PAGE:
Impact of Splitting Risperidone Tablets on Medication Adherence and on Clinical Outcomes for Patients With Schizophrenia

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Tablet splitting is a strategy aimed at reducing the cost of prescriptions. Some clinicians question whether patients with psychosis can understand and follow tablet-splitting instructions. The clinical impact of tablet splitting for individuals with severe mental illness is unknown. The research objectives were to determine whether risperidone tablet splitting is associated with changes in medication adherence, service utilization, or clinical outcomes.


The study was a retrospective analysis of administrative data from the New York-New Jersey region of the Veterans Health Administration for 2,436 individuals with schizophrenia or schizoaffective disorder who were prescribed risperidone from January 2001 through March 2003. Antipsychotic medication adherence was measured by medication possession ratio (MPR). Clinical outcomes included attendance at scheduled and unscheduled outpatient appointments and psychiatric and medical admission rates.


The MPR increased from .83 to .90 (p<.001) after initiating tablet splitting. The rate of unscheduled mental health appointments increased significantly, particularly in the first 60 days after initiating splitting; attendance at scheduled outpatient mental health appointments was unchanged. Psychiatric admission and general medical admission rates were unchanged.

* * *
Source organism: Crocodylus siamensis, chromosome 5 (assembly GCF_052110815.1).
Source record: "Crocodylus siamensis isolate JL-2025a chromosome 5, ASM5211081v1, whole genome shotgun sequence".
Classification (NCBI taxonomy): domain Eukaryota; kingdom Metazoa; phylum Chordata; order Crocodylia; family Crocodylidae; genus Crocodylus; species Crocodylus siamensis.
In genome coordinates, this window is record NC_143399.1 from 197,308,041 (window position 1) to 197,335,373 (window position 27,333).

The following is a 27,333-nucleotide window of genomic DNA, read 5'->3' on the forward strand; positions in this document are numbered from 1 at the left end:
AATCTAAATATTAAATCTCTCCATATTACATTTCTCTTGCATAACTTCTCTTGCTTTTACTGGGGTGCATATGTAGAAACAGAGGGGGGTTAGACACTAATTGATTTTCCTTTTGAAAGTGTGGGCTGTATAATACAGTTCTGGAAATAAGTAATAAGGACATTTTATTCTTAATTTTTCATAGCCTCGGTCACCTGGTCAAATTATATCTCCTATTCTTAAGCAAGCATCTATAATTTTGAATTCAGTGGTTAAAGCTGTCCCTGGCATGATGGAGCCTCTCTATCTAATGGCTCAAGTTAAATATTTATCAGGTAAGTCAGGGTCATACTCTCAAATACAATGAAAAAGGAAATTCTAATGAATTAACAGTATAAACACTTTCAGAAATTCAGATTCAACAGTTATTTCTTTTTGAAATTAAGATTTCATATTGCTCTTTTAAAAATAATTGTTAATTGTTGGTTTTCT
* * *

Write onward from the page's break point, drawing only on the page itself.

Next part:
The results provide some assurance that prescribing tablet splitting for patients with schizophrenia does not result in poor outcomes as measured by psychiatric and medical inpatient admissions. Increased MPRs and unscheduled appointments suggest that some patients may have experienced minor difficulty, especially early on (crumbled tablets or misunderstood splitting instructions). Patients should be instructed carefully when tablet splitting is prescribed. Future studies should address longer-term clinical outcomes and systemwide costs. (Psychiatric Services 58:201–206, 2007)

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